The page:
Cusiter was one of Europe's stand-out performers when he earned selection for Sir Clive Woodward's Lions alongside Dwayne Peel, Matt Dawson and Gareth Cooper four years ago.
And while the 27-year-old has slipped to second-choice in Scotland's scrum-half pecking order behind 2009 Lion Mike Blair, he is determined to push hard to overhaul his national rival, even if he says international recognition wasn't the major reason behind his decision to leave France.
"I suppose coming back to Scotland will mean I get watched a bit more often by the national team management but that wasn't a factor in my return," Cusiter, who played four times for the Lions in New Zealand having also featured against Argentina at the Millennium Stadium, told the Glaswegian newspaper.
"I was in France, playing for one of Europe's top teams and in the form of my life. If (former Scotland coach) Frank Hadden thought that wasn't enough to start me then fair enough but I don't think my being on the bench for Scotland was down to playing my rugby abroad.
"But first things first, in order to get into the Scotland team I have to break into the Glasgow one and there is some strong competition on that front.
"Mark Macmillan is a great scrum half and he's going to be pushing all the way for a starting berth. But pro rugby is about earning your chance and taking it and that's what both of us will be striving to do."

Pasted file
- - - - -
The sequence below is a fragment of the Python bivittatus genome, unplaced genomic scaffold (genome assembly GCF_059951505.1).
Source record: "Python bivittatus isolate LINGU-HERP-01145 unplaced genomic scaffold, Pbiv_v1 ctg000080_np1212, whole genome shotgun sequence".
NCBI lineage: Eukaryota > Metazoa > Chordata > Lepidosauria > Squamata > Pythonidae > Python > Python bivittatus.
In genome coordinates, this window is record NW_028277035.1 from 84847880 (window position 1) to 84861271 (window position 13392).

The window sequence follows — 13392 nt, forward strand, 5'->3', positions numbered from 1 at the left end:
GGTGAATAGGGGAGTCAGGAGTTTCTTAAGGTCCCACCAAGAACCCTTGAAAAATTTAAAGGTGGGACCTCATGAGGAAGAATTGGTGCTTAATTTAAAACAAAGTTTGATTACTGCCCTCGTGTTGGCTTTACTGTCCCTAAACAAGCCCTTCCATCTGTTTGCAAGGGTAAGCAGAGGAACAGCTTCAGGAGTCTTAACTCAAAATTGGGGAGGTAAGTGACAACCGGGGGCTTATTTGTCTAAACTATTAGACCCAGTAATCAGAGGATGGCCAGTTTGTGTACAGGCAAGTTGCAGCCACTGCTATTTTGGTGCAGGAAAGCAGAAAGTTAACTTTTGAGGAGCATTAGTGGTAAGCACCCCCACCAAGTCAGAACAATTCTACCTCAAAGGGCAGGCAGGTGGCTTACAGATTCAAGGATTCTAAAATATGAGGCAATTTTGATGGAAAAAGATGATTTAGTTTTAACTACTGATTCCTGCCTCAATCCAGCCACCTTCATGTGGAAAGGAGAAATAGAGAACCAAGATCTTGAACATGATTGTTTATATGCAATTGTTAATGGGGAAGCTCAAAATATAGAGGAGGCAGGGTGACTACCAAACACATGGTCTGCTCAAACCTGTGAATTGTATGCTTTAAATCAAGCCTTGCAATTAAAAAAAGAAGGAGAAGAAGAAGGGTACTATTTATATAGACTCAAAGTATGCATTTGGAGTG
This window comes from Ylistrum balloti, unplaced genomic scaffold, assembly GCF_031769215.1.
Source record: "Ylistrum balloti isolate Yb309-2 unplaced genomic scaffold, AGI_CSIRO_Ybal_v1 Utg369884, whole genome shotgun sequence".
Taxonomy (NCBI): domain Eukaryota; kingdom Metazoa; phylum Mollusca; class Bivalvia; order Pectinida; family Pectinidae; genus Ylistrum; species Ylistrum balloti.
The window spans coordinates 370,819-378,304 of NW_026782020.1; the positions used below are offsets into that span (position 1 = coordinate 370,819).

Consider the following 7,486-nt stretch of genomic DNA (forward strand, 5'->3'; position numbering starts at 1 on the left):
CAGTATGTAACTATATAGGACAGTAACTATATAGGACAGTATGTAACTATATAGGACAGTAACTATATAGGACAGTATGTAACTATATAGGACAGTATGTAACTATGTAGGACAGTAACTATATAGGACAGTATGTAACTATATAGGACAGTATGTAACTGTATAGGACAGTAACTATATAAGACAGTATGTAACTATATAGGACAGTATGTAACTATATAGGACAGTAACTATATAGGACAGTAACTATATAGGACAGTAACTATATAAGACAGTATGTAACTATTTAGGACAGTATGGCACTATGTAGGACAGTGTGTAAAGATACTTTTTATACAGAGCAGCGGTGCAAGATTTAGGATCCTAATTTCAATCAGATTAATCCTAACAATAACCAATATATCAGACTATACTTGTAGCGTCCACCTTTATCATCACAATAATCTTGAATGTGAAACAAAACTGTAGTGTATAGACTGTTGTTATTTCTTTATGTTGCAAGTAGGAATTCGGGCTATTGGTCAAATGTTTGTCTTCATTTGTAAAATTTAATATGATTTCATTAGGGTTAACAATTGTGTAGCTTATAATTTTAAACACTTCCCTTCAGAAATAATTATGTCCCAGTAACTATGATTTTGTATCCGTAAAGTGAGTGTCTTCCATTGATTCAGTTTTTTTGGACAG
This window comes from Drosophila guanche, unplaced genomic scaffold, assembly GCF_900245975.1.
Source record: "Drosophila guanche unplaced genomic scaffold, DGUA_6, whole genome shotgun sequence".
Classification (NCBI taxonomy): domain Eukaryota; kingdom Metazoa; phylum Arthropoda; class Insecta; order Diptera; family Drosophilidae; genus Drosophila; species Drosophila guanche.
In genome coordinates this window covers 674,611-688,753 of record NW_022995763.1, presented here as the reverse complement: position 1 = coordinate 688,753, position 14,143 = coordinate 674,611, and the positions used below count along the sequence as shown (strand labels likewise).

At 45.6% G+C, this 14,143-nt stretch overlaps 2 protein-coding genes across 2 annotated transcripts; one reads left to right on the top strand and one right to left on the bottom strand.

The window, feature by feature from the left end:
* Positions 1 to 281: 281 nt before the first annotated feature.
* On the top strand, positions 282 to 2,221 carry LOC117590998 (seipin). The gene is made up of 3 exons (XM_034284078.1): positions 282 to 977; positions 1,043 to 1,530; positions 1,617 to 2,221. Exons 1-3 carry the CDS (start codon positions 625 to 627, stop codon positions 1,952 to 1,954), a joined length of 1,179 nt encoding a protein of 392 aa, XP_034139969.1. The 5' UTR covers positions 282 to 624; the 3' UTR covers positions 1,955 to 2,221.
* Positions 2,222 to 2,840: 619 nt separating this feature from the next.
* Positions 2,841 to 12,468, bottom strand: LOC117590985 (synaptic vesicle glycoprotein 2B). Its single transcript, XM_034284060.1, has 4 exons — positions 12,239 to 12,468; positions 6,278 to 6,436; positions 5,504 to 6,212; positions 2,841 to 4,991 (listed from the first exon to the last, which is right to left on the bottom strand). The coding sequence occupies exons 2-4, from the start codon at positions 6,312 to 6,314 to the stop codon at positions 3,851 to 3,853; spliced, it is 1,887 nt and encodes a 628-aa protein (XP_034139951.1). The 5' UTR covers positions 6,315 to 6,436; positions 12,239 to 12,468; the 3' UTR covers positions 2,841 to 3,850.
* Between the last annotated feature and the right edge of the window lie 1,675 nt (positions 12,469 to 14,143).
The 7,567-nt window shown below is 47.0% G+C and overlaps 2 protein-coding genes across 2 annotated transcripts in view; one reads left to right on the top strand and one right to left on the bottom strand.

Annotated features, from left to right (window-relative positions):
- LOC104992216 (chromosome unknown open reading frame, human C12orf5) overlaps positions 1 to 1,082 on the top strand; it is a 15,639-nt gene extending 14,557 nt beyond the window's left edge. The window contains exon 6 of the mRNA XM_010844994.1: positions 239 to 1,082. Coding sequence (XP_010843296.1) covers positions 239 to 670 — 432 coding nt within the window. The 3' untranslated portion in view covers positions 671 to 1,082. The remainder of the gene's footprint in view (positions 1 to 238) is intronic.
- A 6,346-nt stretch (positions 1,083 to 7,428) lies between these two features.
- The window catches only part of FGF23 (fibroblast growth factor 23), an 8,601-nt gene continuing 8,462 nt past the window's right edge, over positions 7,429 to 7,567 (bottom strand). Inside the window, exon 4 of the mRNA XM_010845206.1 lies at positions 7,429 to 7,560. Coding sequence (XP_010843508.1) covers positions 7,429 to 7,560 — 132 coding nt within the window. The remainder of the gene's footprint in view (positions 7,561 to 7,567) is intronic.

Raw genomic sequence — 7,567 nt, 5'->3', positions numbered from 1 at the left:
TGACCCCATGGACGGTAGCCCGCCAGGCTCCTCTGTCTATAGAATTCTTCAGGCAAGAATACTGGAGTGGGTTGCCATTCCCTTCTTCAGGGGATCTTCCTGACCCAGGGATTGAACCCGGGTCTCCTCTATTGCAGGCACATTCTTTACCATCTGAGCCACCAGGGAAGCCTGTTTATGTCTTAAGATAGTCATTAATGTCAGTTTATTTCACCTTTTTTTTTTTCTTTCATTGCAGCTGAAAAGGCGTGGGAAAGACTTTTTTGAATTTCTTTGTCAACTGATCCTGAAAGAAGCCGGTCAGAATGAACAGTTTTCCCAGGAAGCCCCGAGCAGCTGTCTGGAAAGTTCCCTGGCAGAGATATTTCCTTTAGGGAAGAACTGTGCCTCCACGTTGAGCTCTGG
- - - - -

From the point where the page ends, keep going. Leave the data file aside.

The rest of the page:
During his time in France, Cusiter was given an insight into the way Scottish teams are viewed abroad, and the former Border Reiver didn't like what he saw.
Sides in the Top 14 tended to dismiss the challenge of both Glasgow and Edinburgh when it comes to European competition but Cusiter is hopeful that he can help change that perception now that is back in Scotland.
"The French teams probably don't look at Glasgow and Edinburgh as a threat in Europe," explained Cusiter.
"But last season while we were preparing to play Ospreys, we watched the Glasgow match at Toulouse and a lot of the guys were making comments not in our favour.
"I just sat back quietly and watched Glasgow win and that did claw back some respect. But in order to get more of that, the Warriors have to get results like that on a consistent basis.
"That match showed that both the ability and talent is there but the big teams are made favourites over the likes of Glasgow and Edinburgh for a reason in that they are regularly competing for honours.
"If we can get some consistency then maybe wins like the Toulouse one will be treated as just another victory as part of a successful campaign."